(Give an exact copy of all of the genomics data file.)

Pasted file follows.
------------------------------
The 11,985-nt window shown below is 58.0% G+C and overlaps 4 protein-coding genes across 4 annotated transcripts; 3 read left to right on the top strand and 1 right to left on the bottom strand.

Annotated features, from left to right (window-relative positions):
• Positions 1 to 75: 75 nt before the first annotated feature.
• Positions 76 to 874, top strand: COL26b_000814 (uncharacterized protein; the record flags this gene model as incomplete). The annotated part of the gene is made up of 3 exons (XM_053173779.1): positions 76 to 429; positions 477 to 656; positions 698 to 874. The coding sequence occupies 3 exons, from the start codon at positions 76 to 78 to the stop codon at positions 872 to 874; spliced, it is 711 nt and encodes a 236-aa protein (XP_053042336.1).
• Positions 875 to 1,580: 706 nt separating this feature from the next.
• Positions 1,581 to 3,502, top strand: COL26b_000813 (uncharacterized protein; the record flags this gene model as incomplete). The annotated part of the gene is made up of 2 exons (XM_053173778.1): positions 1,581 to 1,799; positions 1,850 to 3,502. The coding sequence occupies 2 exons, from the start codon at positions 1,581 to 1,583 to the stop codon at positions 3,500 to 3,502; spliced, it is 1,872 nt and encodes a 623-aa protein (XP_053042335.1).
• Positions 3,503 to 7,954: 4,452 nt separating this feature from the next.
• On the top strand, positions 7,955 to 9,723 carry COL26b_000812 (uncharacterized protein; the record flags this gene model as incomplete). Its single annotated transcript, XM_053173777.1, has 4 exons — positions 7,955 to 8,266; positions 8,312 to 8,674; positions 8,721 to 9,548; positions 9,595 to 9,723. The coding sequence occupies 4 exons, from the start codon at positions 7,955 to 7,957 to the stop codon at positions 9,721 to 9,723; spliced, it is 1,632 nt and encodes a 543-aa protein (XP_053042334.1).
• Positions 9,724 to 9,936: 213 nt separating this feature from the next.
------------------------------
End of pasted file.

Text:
The 11,985-nt window shown below is 58.0% G+C and overlaps 4 protein-coding genes across 4 annotated transcripts; 3 read left to right on the top strand and 1 right to left on the bottom strand.

Annotated features, from left to right (window-relative positions):
• Positions 1 to 75: 75 nt before the first annotated feature.
• Positions 76 to 874, top strand: COL26b_000814 (uncharacterized protein; the record flags this gene model as incomplete). The annotated part of the gene is made up of 3 exons (XM_053173779.1): positions 76 to 429; positions 477 to 656; positions 698 to 874. The coding sequence occupies 3 exons, from the start codon at positions 76 to 78 to the stop codon at positions 872 to 874; spliced, it is 711 nt and encodes a 236-aa protein (XP_053042336.1).
• Positions 875 to 1,580: 706 nt separating this feature from the next.
• Positions 1,581 to 3,502, top strand: COL26b_000813 (uncharacterized protein; the record flags this gene model as incomplete). The annotated part of the gene is made up of 2 exons (XM_053173778.1): positions 1,581 to 1,799; positions 1,850 to 3,502. The coding sequence occupies 2 exons, from the start codon at positions 1,581 to 1,583 to the stop codon at positions 3,500 to 3,502; spliced, it is 1,872 nt and encodes a 623-aa protein (XP_053042335.1).
• Positions 3,503 to 7,954: 4,452 nt separating this feature from the next.
• On the top strand, positions 7,955 to 9,723 carry COL26b_000812 (uncharacterized protein; the record flags this gene model as incomplete). Its single annotated transcript, XM_053173777.1, has 4 exons — positions 7,955 to 8,266; positions 8,312 to 8,674; positions 8,721 to 9,548; positions 9,595 to 9,723. The coding sequence occupies 4 exons, from the start codon at positions 7,955 to 7,957 to the stop codon at positions 9,721 to 9,723; spliced, it is 1,632 nt and encodes a 543-aa protein (XP_053042334.1).
• Positions 9,724 to 9,936: 213 nt separating this feature from the next.